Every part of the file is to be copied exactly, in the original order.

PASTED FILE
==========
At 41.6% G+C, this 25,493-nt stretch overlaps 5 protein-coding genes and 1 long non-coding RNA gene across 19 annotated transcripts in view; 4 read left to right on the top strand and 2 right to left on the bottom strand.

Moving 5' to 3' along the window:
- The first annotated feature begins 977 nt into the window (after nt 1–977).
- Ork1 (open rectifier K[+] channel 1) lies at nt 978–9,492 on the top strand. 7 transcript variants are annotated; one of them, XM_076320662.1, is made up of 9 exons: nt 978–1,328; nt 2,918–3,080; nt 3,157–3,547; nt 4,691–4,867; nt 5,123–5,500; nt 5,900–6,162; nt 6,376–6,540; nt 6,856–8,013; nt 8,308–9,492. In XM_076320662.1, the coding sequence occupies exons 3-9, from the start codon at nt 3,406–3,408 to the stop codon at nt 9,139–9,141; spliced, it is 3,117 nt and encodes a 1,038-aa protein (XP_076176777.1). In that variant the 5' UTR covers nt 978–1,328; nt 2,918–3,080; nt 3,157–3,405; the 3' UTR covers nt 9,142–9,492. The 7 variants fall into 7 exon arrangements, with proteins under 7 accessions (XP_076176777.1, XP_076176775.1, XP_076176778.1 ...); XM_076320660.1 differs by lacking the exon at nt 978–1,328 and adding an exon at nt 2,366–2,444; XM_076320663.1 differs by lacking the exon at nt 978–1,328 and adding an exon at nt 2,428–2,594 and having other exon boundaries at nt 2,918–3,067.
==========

At 41.6% G+C, this 25,493-nt stretch overlaps 5 protein-coding genes and 1 long non-coding RNA gene across 19 annotated transcripts in view; 4 read left to right on the top strand and 2 right to left on the bottom strand.

Moving 5' to 3' along the window:
- The first annotated feature begins 977 nt into the window (after nt 1–977).
- Ork1 (open rectifier K[+] channel 1) lies at nt 978–9,492 on the top strand. 7 transcript variants are annotated; one of them, XM_076320662.1, is made up of 9 exons: nt 978–1,328; nt 2,918–3,080; nt 3,157–3,547; nt 4,691–4,867; nt 5,123–5,500; nt 5,900–6,162; nt 6,376–6,540; nt 6,856–8,013; nt 8,308–9,492. In XM_076320662.1, the coding sequence occupies exons 3-9, from the start codon at nt 3,406–3,408 to the stop codon at nt 9,139–9,141; spliced, it is 3,117 nt and encodes a 1,038-aa protein (XP_076176777.1). In that variant the 5' UTR covers nt 978–1,328; nt 2,918–3,080; nt 3,157–3,405; the 3' UTR covers nt 9,142–9,492. The 7 variants fall into 7 exon arrangements, with proteins under 7 accessions (XP_076176777.1, XP_076176775.1, XP_076176778.1 ...); XM_076320660.1 differs by lacking the exon at nt 978–1,328 and adding an exon at nt 2,366–2,444; XM_076320663.1 differs by lacking the exon at nt 978–1,328 and adding an exon at nt 2,428–2,594 and having other exon boundaries at nt 2,918–3,067.